I thought about turning this memory into a personal statement if I ever went to Law School, or Medical School, or any other Graduate School I’ve had dreams about but wasn’t smart enough for— but here I am, sitting on a countertop in my kitchen, writing out a version of it for my blog because I realized the only platform I’ve got is the one I’ve given myself. So, here goes— this is the one about the Lord of the Rings:
It was the beginning of a slow roll downhill for Devika’s health, but none of us knew it then. We were so used to living rollercoaster lives, that at that particular moment in time, we were just in response mode. It was November in my senior year of High School, which meant that at the end of the month, the UC Applications I hadn’t finished were due, as were most of the pre-finals projects, and the looming dread of my 17th Birthday was quickly approaching. But, this story isn’t about me, it’s about Devika.
A few weeks before that night, Devika had developed a spike in her seizures. After the Chemo side effects kicked in, she’s had them every day, at all hours— but this time, they were different. Her seizures became longer, her breathing patterns kept changing, and sometimes she would just drop onto the floor and start screaming. They happened indiscriminately throughout the day, and most times, when we’d least expect it. I remember moments we’d be outside around other people, where I’d be half-involved in whatever I was doing, and half-involved in a deep worry about whether Devika was going to have another seizure in front of everyone— and if that one was going to be the worst one.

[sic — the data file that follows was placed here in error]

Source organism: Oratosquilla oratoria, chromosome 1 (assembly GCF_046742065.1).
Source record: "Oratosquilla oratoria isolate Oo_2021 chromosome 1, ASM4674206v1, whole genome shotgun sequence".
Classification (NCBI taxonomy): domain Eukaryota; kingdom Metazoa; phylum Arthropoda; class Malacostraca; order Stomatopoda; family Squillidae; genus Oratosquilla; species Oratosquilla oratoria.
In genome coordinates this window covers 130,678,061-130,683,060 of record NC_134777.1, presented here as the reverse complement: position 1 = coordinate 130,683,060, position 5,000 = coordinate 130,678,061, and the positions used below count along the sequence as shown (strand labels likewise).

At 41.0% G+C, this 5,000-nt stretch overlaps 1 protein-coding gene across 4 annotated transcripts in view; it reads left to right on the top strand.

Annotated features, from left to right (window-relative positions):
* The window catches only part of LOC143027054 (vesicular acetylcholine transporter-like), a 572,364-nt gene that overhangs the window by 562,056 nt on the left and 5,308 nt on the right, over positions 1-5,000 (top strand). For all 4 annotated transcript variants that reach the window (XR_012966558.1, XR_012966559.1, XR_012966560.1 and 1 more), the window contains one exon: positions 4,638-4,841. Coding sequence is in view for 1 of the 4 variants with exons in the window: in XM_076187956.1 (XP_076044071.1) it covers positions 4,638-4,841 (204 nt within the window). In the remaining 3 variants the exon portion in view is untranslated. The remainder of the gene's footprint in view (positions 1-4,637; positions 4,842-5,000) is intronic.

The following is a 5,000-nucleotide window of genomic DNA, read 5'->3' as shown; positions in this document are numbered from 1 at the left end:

When I was younger, my Mom explained Devika’s seizures to me in terms of the weather. The chemotherapy messed her up bad enough to change the hospitable climate of her baby brain into one more like a constant Monsoon storm. When Devika had a seizure, it was like a thunderstorm went off inside her head, and that every millisecond she experienced it, was like a beam of lightning striking down into a different area of her brain. So now, I ask you, Dear Reader, when you read about my sister having a seizure, I want you to imagine what this storm must look like in her head— and what it must feel like watching someone you love experience that.
On one particular night, the night this post is particularly about, Devika’s seizures escalated to a point where she would take long, sharp, inhales and exhales— and start to cry in a way so unique that it almost sounded like words. But, if you’d read “The One Where Devika Got Sick, the First Time” you’d know that the Doctors told us Devika would never talk again. So, once again, I’d like you to imagine the mixed feelings of horror and hope that we felt every time we had to watch her suffer through a seizure. My Mom called her Neurologists multiple times during the day, but the increased amount in her seizures were apparently normal for the new cocktail of epilepsy drugs she’d been prescribed. We would have to ride it out with her until they got so bad her life was in real danger. Throughout the daylight hours, my mom was closely monitoring Devika’s seizures, I was in school, and my Dad was resting before he went to work his graveyard shift that night. My mom took the watch shift the night before, and she’d already been up for more than 24 hours— so it was my turn to step up. Devika was taking longer to exhale after her seizures, and my job was to make sure that I could see her start to breathe again after every bad one. It was a weeknight, and I don’t remember much about what I was learning in school at the time— and to be honest, I didn’t really care. I had homework to do, and essays to write, and I had the time to do it— but my mind just wasn’t present. I was more scared about whether my sister was going to survive through the night than whether I’d get into the colleges I dreamed of attending. Anyways, this isn’t about me, it’s about Devika. At one point in the night, a little before 11, Devika’s seizures were happening every few minutes instead of every hour, and so, since the coffee wasn’t kicking in yet, I figured it’d be an alright idea to just marathon all of the Lord of the Rings movies. Every movie was about 3 hours or so, and I figured if I watched all three, by the time morning came, I’d have successfully stayed awake through the night and monitored my sister’s seizures.